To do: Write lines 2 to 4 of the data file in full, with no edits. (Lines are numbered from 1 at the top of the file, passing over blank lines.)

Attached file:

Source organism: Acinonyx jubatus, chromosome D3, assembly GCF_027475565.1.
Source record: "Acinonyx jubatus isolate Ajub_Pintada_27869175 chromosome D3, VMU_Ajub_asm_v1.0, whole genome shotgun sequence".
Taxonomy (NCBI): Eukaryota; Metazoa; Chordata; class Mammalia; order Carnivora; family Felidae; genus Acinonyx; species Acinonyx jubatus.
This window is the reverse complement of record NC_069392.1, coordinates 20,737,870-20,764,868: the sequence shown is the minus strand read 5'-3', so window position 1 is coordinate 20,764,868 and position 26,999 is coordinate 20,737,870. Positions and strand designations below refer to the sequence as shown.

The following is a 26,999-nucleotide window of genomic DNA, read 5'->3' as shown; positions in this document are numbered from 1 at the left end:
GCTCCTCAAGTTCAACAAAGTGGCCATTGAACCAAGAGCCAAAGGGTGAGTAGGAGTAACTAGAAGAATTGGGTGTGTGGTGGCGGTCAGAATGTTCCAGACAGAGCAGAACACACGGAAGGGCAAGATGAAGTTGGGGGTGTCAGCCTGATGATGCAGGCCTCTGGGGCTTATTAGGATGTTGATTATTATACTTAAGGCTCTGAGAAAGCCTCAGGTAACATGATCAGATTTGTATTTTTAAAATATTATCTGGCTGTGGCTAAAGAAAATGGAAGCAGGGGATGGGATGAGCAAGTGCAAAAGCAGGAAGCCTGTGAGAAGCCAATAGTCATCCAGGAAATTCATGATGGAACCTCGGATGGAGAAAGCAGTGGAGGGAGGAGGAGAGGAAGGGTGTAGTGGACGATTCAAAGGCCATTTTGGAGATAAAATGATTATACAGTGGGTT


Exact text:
Source record: "Acinonyx jubatus isolate Ajub_Pintada_27869175 chromosome D3, VMU_Ajub_asm_v1.0, whole genome shotgun sequence".
Taxonomy (NCBI): Eukaryota; Metazoa; Chordata; class Mammalia; order Carnivora; family Felidae; genus Acinonyx; species Acinonyx jubatus.
This window is the reverse complement of record NC_069392.1, coordinates 20,737,870-20,764,868: the sequence shown is the minus strand read 5'-3', so window position 1 is coordinate 20,764,868 and position 26,999 is coordinate 20,737,870. Positions and strand designations below refer to the sequence as shown.